GuideApr 17, 2024

What is Cloud Native?

And what does it have to do with data? Developers worldwide are using cloud-native technologies such as containers, orchestration, and CI/CD automation. Let's look at how you can combine these approaches with flexible data access, through storage, streams, and APIs, so you can build powerful, cloud-native applications that are elastic, scalable, and resilient. The goal? Unlock delivery velocity for your business, while reducing risk and improving quality—particularly on large codebases, worked on by large teams.

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Cloud native explained

Cloud native is a combination of technology, methodology, and organizational approaches. It describes a type of service or application targeted for a cloud environment, as well as the characteristics, organizational principles, practices, and technology used to create those services and applications.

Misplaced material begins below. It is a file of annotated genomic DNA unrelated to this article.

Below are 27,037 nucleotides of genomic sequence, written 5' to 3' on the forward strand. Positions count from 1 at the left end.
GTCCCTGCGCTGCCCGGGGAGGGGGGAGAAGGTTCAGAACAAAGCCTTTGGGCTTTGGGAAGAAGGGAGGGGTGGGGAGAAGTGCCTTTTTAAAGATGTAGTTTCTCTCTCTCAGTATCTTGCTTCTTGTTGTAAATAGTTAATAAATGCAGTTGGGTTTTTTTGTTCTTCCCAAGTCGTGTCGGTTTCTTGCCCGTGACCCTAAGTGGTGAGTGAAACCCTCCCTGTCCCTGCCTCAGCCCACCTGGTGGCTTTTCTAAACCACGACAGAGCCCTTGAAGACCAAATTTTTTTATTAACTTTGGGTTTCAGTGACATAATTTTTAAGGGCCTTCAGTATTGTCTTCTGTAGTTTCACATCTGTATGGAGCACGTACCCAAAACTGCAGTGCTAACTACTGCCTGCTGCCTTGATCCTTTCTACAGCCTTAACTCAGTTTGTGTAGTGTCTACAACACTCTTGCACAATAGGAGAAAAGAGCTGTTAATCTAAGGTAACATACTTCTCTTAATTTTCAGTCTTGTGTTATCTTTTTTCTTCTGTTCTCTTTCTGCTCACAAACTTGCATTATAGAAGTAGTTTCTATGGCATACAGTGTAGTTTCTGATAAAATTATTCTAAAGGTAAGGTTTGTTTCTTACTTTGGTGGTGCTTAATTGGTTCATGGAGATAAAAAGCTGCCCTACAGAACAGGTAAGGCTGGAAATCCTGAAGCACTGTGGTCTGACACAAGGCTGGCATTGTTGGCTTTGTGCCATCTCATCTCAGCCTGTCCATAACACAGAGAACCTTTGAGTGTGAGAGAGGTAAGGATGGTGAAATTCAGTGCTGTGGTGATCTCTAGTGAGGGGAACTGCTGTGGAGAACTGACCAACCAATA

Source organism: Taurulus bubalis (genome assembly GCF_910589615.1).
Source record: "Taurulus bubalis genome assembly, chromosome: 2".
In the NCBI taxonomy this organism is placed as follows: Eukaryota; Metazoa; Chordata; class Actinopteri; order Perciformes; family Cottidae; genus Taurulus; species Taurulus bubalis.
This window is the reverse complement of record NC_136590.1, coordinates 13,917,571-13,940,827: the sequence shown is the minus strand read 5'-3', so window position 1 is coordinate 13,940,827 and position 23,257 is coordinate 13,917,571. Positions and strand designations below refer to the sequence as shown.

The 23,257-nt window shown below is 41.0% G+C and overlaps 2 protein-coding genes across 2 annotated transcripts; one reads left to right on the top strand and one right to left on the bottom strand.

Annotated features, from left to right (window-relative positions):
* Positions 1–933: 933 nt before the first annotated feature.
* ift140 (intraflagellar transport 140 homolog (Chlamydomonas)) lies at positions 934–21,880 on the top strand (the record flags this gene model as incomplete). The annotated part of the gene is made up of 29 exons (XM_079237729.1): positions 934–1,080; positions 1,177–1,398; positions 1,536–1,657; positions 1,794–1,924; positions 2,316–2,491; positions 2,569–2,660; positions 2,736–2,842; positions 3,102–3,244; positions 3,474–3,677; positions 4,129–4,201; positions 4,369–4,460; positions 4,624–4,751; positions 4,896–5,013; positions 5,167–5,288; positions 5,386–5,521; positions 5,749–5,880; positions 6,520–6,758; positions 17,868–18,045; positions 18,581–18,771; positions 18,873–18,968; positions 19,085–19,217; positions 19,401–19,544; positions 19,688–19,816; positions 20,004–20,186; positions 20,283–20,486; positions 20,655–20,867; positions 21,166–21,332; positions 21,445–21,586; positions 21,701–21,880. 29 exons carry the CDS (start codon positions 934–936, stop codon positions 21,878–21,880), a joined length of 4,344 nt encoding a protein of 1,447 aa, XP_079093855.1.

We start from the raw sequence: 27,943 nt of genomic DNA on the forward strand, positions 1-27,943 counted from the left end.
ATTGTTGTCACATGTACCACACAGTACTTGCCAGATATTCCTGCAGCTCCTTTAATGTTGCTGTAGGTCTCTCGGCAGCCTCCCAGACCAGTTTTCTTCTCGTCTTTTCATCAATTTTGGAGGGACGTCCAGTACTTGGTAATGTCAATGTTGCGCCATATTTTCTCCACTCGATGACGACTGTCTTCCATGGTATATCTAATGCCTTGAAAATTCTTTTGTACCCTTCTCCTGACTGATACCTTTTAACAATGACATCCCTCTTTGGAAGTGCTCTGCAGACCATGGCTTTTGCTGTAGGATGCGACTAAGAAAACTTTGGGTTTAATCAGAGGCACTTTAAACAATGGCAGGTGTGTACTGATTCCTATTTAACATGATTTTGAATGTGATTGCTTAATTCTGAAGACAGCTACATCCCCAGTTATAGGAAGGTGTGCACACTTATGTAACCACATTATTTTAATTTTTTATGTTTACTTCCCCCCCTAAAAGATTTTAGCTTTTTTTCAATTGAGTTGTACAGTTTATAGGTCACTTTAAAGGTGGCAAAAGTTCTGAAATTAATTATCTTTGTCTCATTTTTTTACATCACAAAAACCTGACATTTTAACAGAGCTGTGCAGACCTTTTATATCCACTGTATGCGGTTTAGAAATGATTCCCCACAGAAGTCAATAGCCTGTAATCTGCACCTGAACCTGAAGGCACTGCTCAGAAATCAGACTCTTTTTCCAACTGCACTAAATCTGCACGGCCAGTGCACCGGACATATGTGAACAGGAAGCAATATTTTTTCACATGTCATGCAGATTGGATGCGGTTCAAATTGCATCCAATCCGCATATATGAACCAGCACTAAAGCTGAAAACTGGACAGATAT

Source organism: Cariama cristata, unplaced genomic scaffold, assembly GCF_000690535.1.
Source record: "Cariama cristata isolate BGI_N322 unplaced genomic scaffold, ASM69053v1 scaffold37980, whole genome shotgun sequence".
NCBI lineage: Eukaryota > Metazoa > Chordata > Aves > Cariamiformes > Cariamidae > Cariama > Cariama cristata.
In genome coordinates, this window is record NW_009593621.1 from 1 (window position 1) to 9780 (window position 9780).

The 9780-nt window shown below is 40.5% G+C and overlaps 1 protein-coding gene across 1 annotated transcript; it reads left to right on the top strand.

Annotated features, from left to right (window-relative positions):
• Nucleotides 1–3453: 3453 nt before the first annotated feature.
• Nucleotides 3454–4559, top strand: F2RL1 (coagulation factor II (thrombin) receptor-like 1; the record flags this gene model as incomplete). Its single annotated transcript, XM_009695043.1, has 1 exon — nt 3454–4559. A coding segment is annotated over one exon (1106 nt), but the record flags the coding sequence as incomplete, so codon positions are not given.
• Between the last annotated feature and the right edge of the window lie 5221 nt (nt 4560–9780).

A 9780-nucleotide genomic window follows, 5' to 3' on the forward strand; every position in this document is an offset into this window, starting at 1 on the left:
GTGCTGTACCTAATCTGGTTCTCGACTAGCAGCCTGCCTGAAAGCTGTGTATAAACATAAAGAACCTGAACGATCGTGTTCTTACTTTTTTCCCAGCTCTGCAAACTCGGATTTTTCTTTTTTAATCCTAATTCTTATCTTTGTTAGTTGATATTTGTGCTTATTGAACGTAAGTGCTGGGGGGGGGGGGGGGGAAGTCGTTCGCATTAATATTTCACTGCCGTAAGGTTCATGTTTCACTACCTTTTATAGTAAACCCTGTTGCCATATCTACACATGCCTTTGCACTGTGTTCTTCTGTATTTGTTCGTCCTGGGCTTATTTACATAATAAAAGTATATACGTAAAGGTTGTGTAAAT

Cloud-native technology is designed to take advantage of the cloud’s unique possibilities for scaling out and scaling in, and typically consists of collections of loosely coupled services running in containers. Cloud-native applications leverage cloud-computing technologies like containers (lightweight virtualization), service meshes, microservice architectures, immutable infrastructure, and declarative APIs.

However, as so often happens in our industry, we get lost in technology and forget that cloud native isn’t only about technology. It’s also about the methodology and organizational structure used to develop, test, release, deploy, operate, and maintain these systems. The goal? To increase speed, flexibility, and innovation in the development cycle, while providing predictable iterations toward delivering new digital user experiences. Cloud-native approaches particularly shine with large organizations working concurrently on large code bases, an area where traditionally-built monolithic applications have struggled.

A cloud-native maturity model